The Lowdown On Midweek
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Skiing midweek, traditional thinking goes, is more affordable and less crowded than skiing on weekends. Well, not exactly. The variables of midweek skiing are considerably complicated by the fact that “midweek” has a different meaning depending upon where you ski.
On the East Coast, midweek skiing offers a vast supply of sharply discounted condo and hotel rooms following the Sunday exodus of weekend warriors. At Rocky Mountain destination resorts, where five- and seven-night stays are common, lodging prices don’t vary much at all. And midweek is yet another state of mind on the West Coast, where resorts such as Squaw and Mammoth host a mix of weekend visitors and destination travelers.
In short, the term midweek has become another way of saying discounted. For most resorts, Monday through Friday classify as midweek as far as lift-ticket discounts are concerned. But Sunday through Thursday is midweek for discounted lodging prices (except during holiday weeks, of course). And some airlines consider Sunday and Friday midweek.
At East Coast resorts, midweek is indeed the byword for affordability. Lift-ticket prices are lower. Lodging prices drop precipitously. And lift-and-lodging packages often reward midweek skiers with deals so sweet that lift tickets end up being free. Package discounts of up to 30 percent, even in high season, are not uncommon.
At Stratton, for example, the weekend rate at the Liftline Lodge is $125 to $135 per room, per night. But from Monday to Thursday, it’s sold at a per-person rate of $59, based on double occupancy. Sure, that comes to $118 for two, but it also includes two lift tickets, otherwise priced at $45 a piece. You’re paying less for the room and skiing for free. Of course, there’s another key incentive to go to Stratton midweek. “The mountain is virtually yours,” says spokesperson Myra Foster. “You never have to wait in a liftline. You can easily rack up twice the vertical you would in a weekend.”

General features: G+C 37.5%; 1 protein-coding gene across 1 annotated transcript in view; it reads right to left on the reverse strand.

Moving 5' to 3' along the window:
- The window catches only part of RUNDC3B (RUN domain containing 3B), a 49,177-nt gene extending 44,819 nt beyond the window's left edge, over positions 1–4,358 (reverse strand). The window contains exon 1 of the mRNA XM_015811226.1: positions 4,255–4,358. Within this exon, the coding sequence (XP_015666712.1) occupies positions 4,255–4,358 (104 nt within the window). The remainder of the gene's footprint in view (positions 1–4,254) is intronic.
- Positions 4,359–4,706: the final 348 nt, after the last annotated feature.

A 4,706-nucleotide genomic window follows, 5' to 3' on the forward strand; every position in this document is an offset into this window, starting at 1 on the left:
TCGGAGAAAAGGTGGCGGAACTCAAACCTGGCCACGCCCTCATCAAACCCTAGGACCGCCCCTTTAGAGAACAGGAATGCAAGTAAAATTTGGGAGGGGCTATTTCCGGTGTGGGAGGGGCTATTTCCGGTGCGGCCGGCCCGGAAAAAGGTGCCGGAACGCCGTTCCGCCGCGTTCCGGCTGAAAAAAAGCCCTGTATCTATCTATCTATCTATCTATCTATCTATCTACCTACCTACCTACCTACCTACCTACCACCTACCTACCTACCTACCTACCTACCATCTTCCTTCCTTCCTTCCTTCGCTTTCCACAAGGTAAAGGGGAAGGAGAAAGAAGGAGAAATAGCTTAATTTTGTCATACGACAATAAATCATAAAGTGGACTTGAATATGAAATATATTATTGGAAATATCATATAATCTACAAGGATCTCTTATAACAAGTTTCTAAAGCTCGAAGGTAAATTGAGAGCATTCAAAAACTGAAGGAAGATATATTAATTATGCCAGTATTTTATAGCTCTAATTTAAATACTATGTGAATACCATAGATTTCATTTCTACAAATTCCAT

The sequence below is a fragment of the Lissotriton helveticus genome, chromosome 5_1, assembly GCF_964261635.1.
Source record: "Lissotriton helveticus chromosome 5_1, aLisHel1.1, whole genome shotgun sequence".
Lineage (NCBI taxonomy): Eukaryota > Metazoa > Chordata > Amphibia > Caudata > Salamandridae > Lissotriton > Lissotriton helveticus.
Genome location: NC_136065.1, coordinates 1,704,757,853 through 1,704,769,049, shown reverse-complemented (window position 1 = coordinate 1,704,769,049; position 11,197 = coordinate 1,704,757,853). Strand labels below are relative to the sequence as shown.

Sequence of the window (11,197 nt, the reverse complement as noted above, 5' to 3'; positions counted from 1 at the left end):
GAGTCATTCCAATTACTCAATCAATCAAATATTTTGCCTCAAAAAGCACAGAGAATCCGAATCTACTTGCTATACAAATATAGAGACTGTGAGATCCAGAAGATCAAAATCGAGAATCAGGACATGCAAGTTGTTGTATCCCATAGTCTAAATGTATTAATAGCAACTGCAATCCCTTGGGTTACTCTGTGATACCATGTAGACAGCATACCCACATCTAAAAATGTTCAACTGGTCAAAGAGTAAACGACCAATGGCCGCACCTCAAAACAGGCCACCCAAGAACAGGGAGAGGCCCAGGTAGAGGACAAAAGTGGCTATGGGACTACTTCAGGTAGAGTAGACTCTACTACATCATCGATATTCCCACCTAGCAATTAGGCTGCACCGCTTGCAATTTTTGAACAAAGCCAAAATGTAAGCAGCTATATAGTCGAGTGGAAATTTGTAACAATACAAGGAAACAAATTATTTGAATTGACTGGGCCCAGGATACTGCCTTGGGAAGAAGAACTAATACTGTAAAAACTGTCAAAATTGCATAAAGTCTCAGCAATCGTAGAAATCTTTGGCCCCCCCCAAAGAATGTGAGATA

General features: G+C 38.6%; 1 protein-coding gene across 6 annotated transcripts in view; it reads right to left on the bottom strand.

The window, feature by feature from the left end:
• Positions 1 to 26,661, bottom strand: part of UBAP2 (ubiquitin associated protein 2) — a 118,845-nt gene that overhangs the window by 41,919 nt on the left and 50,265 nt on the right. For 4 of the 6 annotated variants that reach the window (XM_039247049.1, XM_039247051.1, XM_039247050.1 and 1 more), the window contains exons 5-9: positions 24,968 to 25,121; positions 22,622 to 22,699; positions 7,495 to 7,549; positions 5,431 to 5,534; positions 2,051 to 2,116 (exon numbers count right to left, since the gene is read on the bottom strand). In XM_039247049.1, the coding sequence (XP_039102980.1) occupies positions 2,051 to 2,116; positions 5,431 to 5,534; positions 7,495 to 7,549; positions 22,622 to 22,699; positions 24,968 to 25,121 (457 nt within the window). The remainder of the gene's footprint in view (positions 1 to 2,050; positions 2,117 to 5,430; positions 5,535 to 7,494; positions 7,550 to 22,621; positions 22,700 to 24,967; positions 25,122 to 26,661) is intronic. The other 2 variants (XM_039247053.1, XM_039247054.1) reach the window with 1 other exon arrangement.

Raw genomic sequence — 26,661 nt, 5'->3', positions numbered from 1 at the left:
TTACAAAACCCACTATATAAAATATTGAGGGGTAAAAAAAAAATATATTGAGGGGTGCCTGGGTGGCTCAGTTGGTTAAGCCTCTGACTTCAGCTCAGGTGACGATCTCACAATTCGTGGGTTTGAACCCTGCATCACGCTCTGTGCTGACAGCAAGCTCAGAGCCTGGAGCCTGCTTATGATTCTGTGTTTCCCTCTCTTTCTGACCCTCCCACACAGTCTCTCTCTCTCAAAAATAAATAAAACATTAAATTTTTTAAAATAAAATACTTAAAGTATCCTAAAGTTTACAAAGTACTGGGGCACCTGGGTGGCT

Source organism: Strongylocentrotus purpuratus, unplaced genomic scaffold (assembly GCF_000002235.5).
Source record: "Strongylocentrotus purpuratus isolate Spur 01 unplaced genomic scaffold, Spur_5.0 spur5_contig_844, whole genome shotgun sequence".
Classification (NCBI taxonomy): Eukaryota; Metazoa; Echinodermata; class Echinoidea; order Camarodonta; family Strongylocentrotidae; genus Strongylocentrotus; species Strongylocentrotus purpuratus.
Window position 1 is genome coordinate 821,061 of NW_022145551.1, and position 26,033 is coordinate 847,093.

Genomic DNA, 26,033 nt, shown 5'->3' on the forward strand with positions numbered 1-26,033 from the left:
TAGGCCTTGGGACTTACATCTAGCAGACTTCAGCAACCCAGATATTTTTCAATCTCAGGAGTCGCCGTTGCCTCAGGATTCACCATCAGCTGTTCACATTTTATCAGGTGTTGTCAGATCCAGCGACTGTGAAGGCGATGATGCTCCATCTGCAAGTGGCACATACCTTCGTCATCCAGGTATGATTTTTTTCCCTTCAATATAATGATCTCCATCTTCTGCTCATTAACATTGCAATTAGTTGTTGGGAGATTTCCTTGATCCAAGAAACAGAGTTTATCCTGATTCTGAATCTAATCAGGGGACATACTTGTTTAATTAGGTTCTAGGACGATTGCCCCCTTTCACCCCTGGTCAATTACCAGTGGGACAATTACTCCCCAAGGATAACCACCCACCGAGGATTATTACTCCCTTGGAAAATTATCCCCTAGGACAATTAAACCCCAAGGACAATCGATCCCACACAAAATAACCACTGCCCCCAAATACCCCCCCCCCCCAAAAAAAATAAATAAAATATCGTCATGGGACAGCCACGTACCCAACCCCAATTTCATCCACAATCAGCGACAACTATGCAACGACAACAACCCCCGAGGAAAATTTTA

What’s true at Stratton is true throughout the Northeast. Consider the deal offered by Snow Cap Inn in Sunday River, Maine: $69.95 per person midweek during midwinter includes a lift ticket (normally $43). That’s a 22-percent savings over the $89.95 per night weekend rate alone. And for every resort, from Killington to Sugarloaf, there are the added attractions of no traffic, crowd-free restaurants and rental shops that are blissfully empty.
Other resorts, such as Okemo, offer extra incentives for midweek skiers in addition to the standard discounted lift-and-lodging packages. Okemo’s Winter Value Fun Pack includes a free adult ski or snowboard group lesson, a complimentary rental equipment upgrade and a pass to Okemo’s new Salomon demo center.
The Rocky Mountains
Head west, however, and midweek rates don’t present dramatic savings. Sure, resorts are more crowded on weekends, particularly day-trip areas in Colorado’s Summit County or those outside Utah’s Salt Lake City. But because all of these are major destination resorts as well, they’re often busy during the week with skiers who’ve come for three-, five- and seven-night stays. Hotels price their rooms accordingly, so midweek rates may be only slightly less than weekend prices.